The Dictators

By Kris Needs

GROSS. Loud. Fun. Funny. Fast. Flash. All words which can be applied to the Dictators, the New York City bad boys who toured here last month, including a stint with the Stranglers.

The Dictators don't take themselves too seriously, and basically that's what I like about 'em.

I was really pleased in early '75 to lay my hands on an album called "The Dictators Go Girl Crazy!" The sleeve blared bad taste and Yankee grossness. So did a lot of the record in between a bunch of pounding teen anthems, a ponderously unbelievable version of "I Got You Babe" and a song called "California Sun," which may ring a bell (it was on the second Ramones album, dumbo!)

The songs were odes to booze, girls, noisy fun and sex. They were played raw and fast, and the album was indeed (wait for it) ahead of its time. In the high energy vinyl-starved days of early '75 it was a treat. A real teenage rock'n'roll album. And it died (predictably). Adny Shernoff, Dictators' founder, songwriter and keyboardist, elaborates: "When that record came out there was no new wave movement to hang it on. The record company (Epic) didn't know what to do with it. We had the punk image even before it was accepted. We managed to get out of it and the record became a collector's item.

"The album was about the lives we were living at the time. We had a farm house upstate from New York a bit, in the middle of nowhere. We'd just play all day and I'd be writing songs. They were fun times. We'd go out every night and get drunk and stoned. We were crazy teenagers. We sang what we lived."

The sleeve of the album is a perfect match for the music within. It depicts a bush-haired Locker Room muscleman, jacket emblazoned with the legend "Handsome Dick Manitoba," gross and grinning.

Whereas Shernoff is the musical backbone of the Dictators, Manitoba is the leering face.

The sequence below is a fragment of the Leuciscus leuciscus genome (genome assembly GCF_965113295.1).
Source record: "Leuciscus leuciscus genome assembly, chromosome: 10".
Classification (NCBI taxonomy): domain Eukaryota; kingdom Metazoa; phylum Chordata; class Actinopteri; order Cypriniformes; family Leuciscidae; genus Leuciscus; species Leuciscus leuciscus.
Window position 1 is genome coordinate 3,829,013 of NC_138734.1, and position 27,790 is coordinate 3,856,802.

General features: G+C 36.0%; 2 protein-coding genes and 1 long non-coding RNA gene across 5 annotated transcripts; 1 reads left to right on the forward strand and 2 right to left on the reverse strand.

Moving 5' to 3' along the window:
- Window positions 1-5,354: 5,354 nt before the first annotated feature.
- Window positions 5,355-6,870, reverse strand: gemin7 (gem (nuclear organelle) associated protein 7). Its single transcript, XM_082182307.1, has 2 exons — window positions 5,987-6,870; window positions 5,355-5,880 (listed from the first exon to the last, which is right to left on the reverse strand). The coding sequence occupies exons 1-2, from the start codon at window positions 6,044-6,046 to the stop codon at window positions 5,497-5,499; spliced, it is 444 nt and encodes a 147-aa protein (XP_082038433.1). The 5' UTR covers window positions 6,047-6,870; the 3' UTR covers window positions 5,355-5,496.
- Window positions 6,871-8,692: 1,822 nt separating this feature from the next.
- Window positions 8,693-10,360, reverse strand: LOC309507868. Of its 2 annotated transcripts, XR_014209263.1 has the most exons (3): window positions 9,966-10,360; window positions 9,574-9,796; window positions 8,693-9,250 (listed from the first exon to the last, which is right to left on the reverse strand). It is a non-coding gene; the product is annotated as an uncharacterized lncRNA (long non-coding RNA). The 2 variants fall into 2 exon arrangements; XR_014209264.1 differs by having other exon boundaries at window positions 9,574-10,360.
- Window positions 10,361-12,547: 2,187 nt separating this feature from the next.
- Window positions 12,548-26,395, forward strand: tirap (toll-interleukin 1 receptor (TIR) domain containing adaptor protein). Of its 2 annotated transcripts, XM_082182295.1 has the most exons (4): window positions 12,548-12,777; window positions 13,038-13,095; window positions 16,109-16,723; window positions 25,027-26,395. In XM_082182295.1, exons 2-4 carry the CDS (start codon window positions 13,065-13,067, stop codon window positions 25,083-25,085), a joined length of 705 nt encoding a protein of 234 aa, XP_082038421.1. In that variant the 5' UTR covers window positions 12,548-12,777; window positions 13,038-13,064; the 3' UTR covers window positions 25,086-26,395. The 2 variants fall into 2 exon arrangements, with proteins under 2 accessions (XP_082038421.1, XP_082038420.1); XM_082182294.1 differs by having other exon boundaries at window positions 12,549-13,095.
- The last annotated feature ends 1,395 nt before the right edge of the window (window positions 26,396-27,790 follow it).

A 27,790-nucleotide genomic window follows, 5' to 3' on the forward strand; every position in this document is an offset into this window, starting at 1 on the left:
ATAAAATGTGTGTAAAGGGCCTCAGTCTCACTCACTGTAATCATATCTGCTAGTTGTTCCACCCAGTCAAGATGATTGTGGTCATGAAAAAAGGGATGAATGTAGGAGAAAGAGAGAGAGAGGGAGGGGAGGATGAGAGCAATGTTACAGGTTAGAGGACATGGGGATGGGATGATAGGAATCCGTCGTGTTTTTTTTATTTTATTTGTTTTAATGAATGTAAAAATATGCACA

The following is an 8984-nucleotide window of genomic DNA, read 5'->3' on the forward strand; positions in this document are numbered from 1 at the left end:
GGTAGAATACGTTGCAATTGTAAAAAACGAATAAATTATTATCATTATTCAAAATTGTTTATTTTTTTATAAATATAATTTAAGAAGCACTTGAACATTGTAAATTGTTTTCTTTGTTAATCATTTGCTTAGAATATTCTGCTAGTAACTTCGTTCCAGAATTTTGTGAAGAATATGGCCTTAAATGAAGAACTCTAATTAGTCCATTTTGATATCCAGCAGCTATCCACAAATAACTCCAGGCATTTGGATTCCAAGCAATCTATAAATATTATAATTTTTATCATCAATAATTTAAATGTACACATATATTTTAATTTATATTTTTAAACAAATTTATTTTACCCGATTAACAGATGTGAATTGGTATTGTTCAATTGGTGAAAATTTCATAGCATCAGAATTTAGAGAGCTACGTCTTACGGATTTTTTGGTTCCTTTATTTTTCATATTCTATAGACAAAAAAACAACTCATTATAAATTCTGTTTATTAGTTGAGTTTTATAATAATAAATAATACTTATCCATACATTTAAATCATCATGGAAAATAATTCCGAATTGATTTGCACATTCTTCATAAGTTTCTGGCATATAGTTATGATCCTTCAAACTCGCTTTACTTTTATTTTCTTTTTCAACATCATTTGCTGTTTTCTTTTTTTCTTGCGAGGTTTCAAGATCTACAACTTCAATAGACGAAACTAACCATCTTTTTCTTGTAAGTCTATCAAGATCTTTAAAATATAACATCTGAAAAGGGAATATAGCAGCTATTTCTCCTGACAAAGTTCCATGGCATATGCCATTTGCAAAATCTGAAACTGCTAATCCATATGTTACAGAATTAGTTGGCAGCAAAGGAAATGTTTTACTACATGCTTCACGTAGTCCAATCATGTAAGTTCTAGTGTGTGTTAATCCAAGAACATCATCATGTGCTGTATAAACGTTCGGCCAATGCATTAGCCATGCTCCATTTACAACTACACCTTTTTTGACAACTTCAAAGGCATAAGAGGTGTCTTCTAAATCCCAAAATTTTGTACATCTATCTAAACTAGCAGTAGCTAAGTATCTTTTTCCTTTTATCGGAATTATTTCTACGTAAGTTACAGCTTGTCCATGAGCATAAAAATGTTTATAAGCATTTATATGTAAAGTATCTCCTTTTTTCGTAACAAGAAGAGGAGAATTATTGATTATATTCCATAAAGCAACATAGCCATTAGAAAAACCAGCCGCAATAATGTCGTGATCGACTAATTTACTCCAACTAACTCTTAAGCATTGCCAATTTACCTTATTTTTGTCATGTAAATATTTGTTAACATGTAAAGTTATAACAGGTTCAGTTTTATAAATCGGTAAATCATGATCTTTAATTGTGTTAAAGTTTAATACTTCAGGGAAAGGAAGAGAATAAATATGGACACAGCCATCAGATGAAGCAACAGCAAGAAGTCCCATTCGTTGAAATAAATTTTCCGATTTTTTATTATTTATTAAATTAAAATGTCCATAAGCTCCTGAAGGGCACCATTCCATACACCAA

On the town in London he held court in the bar of the Marquee, pouring Scotch into his ever-open trap like there was no tomorrow (there probably wasn't!), bellowing "I wanna get drunk! How can I get drunk? I must get drunk!!" His aim was achieved speedily and once accomplished he strutted around boasting about his big muscles and causing as much noise as possible. You always know when Handsome Dick's around, he makes sure of that.

How did the Dictators manage to capture him? Andy: "It was our second ever gig. I said to Richard (HDM)--he was our roadie, not a very competent roadie!-- C'mon, all our friends are here for the show. Get up on stage and sing 'Wild Thing.' He got up and sang 'Wild Thing' and everyone went crazy!

"We always thought he could personify the songs. He lived some of that life, 'specially on the first album. He's a showman. He likes to be in the centre of attention and I think he's great. He's got a lot of potential. He's still developing as a singer. He never sang before the band except in the shower."

Oh, one thing I wanted to ask about was the inclusion of "California Sun" on "GGC." Not being up on early American Rock History I'd embarassed myself by asking the Ramones why they did a Dictators song onstage during their first visit in July '76. They soon told me it was a Rivieras number!

Adny: "We formed the band and we just knew 'California Sun' was one of the songs we intended to do from the start. I don't understand why they did it because Joey Ramone used to always come and see us play when we fist got together and he was wearing glitter clothes ... you couldn't miss him!"